WikiLeaks suspect Bradley Manning is headed for a general court-martial, according to the commander of the U.S. Army Military District of Washington in an announcement released late Friday.
Maj. Gen. Michael Linnington, the general convening authority for the district, made the determination that Manning will face all 22 charges leveled against him, include aiding the enemy, wrongfully causing intelligence to be published on the internet knowing that it is accessible to the enemy, theft of public property or records, transmitting defense information, and fraud and related activity in connection with computers.
The most serious charge — aiding the enemy — carries a possible death penalty. Prosecutors have said they will not seek the death penalty. Instead, Manning faces life in prison if convicted of all the charges.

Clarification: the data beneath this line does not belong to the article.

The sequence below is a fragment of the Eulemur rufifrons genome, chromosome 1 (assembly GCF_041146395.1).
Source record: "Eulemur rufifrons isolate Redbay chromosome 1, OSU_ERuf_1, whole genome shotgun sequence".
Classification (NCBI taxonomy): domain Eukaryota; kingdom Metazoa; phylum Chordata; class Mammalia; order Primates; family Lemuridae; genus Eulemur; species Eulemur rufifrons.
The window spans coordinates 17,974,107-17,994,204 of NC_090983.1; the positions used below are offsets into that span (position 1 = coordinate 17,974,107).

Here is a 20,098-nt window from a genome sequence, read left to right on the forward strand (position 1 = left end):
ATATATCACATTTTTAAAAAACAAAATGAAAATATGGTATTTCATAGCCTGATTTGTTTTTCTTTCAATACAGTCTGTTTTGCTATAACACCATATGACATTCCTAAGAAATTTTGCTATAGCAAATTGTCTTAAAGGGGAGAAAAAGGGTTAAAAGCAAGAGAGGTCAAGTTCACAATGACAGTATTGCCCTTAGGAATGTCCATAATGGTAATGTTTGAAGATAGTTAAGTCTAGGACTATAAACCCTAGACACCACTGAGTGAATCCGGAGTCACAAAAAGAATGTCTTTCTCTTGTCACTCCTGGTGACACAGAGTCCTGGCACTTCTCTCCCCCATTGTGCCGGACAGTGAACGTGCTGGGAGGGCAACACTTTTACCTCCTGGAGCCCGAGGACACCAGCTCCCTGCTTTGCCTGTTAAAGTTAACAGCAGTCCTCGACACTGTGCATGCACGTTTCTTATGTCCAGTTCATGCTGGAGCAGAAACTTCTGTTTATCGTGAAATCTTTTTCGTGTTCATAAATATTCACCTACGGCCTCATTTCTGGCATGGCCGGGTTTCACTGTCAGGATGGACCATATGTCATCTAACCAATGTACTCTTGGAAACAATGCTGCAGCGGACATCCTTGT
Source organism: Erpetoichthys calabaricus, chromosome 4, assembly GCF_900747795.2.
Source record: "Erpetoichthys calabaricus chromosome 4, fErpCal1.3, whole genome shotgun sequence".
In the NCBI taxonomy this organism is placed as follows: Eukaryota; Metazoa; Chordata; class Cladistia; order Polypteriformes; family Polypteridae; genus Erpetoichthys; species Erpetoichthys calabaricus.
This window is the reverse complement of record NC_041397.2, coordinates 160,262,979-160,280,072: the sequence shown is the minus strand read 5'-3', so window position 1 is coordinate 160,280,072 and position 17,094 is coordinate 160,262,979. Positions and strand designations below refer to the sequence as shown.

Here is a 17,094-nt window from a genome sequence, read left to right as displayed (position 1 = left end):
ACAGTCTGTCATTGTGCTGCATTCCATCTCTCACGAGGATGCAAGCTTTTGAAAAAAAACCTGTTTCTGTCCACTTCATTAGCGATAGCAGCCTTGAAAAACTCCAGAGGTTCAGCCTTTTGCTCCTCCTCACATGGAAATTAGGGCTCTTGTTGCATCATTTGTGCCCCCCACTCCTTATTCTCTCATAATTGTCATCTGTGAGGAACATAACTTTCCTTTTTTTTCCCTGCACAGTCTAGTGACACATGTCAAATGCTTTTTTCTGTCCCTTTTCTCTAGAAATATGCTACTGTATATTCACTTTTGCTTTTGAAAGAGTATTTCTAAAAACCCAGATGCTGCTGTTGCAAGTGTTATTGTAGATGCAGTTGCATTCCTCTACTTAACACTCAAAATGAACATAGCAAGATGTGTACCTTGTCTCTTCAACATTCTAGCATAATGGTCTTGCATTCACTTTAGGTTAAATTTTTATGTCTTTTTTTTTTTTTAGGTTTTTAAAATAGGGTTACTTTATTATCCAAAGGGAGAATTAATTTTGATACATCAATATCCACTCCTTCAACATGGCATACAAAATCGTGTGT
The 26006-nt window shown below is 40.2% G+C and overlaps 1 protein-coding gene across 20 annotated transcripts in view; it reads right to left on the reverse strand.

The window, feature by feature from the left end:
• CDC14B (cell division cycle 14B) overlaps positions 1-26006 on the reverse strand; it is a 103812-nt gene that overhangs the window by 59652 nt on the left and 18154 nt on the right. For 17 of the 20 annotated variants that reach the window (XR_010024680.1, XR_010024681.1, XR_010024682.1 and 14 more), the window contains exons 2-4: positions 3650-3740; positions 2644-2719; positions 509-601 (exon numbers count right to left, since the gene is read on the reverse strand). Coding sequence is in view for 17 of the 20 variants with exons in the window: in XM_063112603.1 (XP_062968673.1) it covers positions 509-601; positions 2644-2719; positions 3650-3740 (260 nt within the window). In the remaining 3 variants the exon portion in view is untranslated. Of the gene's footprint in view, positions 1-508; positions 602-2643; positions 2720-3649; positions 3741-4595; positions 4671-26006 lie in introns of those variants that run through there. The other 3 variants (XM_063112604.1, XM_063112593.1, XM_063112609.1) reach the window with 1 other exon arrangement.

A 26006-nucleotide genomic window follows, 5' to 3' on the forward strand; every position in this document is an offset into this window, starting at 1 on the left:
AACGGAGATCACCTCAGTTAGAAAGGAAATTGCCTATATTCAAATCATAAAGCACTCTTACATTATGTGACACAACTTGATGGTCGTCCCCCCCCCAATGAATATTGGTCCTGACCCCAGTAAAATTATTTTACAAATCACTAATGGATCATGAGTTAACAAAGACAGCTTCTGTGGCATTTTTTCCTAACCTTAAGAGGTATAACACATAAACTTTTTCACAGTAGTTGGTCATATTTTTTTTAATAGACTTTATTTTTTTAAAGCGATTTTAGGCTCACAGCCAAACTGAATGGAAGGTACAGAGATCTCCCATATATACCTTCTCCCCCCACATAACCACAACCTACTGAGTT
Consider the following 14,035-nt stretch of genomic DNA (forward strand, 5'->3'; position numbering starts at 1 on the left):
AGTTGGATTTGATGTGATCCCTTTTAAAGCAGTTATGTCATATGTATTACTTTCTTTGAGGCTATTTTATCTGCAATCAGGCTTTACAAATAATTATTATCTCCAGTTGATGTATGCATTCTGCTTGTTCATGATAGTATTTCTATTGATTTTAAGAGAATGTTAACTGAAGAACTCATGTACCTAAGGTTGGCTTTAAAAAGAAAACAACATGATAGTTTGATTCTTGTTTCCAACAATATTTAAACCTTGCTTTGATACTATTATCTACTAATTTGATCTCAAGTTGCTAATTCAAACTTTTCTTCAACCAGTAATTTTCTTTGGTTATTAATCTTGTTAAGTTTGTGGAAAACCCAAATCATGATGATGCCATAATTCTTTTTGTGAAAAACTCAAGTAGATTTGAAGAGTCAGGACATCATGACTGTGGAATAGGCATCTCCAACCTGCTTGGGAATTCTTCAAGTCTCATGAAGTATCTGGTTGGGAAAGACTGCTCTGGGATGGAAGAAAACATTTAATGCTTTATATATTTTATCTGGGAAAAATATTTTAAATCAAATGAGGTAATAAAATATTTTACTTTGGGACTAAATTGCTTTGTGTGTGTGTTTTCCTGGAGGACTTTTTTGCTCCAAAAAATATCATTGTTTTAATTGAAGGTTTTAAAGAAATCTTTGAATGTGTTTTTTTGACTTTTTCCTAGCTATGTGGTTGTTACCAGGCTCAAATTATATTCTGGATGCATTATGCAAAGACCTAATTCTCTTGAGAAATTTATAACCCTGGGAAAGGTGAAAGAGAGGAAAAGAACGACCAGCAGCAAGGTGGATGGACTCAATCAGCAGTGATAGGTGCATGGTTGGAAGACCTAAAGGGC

Linnington’s decision was no surprise to court watchers. In mid-January, the presiding officer of Manning’s Article 32 hearing, Lt. Col. Paul Almanza, recommended that Manning be court-martialed under all 22 charges, indicating that there were reasonable grounds to believe that Manning committed the offenses with which he was charged.
His recommendation was subsequently upheld by the special court-martial convening authority Col. Carl R. Coffman, commander of Joint Base Myer-Henderson Hall, who passed his recommendation in late January to Gen. Linnington. Linnington’s is the final decision in the matter.
It’s not known when Manning’s court-martial proceedings will begin, but the speedy-trial rule under the Uniform Code of Military Justice requires that suspects be tried within 120 days of being arrested or 120 days of the “preferral of charges.”